FARLEY v. UNITED STATES
127 F.Supp. 562 (1955)
Cora C. FARLEY
The UNITED STATES.
United States Court of Claims.
January 11, 1955.
Peter Beter, Washington, D. C., for plaintiff.
Walter Kiechel, Jr., Washington, D. C., with whom was Warren E. Burger, Asst. Atty. Gen., for defendant. Alfred J. Kovell, Paxinos, Pa., was on the brief.
Before JONES, Chief Judge, and LITTLETON, WHITAKER, MADDEN and LARAMORE, Judges.
JONES, Chief Judge.
This is a suit for night differential and overtime pay for overtime duty which plaintiff claims she was assigned to perform.
Between September 9, 1947 and May 24, 1952, plaintiff, a classified civil service employee, was employed as a correctional officer at the Federal Reformatory for Women, Alderson, West Virginia.
Plaintiff was assigned to one of the 15 brick 2-story cottages, each of which had 30 rooms for inmates, as well as kitchen and dining and other necessary facilities.
A correctional officer, assigned to each cottage, was charged with the general care and custody of the inmates, made requisition for supplies, supervised the work of the inmates, checked them in and out of the cottage, counted them, prepared a daily report of the actual count, and prepared various monthly reports as to the activities and conduct of the inmates. She had charge of the keys at all times, whether on regular or nighttime assignment.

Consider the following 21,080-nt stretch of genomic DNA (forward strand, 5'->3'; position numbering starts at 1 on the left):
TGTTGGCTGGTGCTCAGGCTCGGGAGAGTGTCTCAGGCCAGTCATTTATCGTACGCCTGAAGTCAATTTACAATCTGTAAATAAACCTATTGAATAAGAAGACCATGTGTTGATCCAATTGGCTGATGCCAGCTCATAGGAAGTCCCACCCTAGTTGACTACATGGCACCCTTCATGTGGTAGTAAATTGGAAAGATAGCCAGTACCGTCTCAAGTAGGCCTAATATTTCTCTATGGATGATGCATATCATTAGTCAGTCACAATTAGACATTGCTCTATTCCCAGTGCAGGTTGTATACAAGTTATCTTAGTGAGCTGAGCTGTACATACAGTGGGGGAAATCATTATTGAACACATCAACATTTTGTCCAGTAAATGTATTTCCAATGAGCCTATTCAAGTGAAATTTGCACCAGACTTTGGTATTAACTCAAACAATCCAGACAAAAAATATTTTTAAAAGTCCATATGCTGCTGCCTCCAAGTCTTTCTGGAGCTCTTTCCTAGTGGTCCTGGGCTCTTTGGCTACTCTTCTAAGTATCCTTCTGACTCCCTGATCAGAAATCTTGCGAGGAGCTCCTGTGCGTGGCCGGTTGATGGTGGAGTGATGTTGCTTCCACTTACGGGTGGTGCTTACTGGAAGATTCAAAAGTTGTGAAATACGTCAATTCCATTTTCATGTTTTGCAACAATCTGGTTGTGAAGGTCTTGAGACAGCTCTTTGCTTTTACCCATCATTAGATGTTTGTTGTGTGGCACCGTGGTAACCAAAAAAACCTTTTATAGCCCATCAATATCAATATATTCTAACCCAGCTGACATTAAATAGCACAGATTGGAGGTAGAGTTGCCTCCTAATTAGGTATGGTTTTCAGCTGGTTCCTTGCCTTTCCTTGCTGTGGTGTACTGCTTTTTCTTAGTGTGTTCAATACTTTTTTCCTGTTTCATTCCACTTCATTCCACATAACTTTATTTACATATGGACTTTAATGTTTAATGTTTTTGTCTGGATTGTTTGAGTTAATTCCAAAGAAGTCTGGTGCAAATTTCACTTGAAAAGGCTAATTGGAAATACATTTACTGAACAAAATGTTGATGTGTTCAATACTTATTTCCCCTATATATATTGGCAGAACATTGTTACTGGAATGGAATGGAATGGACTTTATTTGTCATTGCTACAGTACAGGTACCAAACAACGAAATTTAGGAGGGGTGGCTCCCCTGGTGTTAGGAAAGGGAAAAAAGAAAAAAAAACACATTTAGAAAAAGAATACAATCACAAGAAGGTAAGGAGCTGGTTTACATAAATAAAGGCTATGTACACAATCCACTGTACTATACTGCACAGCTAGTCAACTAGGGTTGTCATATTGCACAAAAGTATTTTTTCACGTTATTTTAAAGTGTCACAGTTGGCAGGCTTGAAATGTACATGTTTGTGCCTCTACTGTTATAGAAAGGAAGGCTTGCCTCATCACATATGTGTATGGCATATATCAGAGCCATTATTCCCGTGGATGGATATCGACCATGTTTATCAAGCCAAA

Among other duties the correctional officer kept the medicine cabinet locked, administered simple remedies for minor ailments and advised the officer of the day when hospitalization was needed, maintained discipline and counselled with those having emotional disturbances. At 9:30 p. m. the doors of the individual rooms were locked. The correctional officer in charge was required to remain
in the cottage overnight, being furnished a bedroom where she was permitted to sleep. Pay for the room was deducted from her pay for the overnight assignment.
Each officer worked regularly five days each week, eight hours per day, a total of 40 hours per week.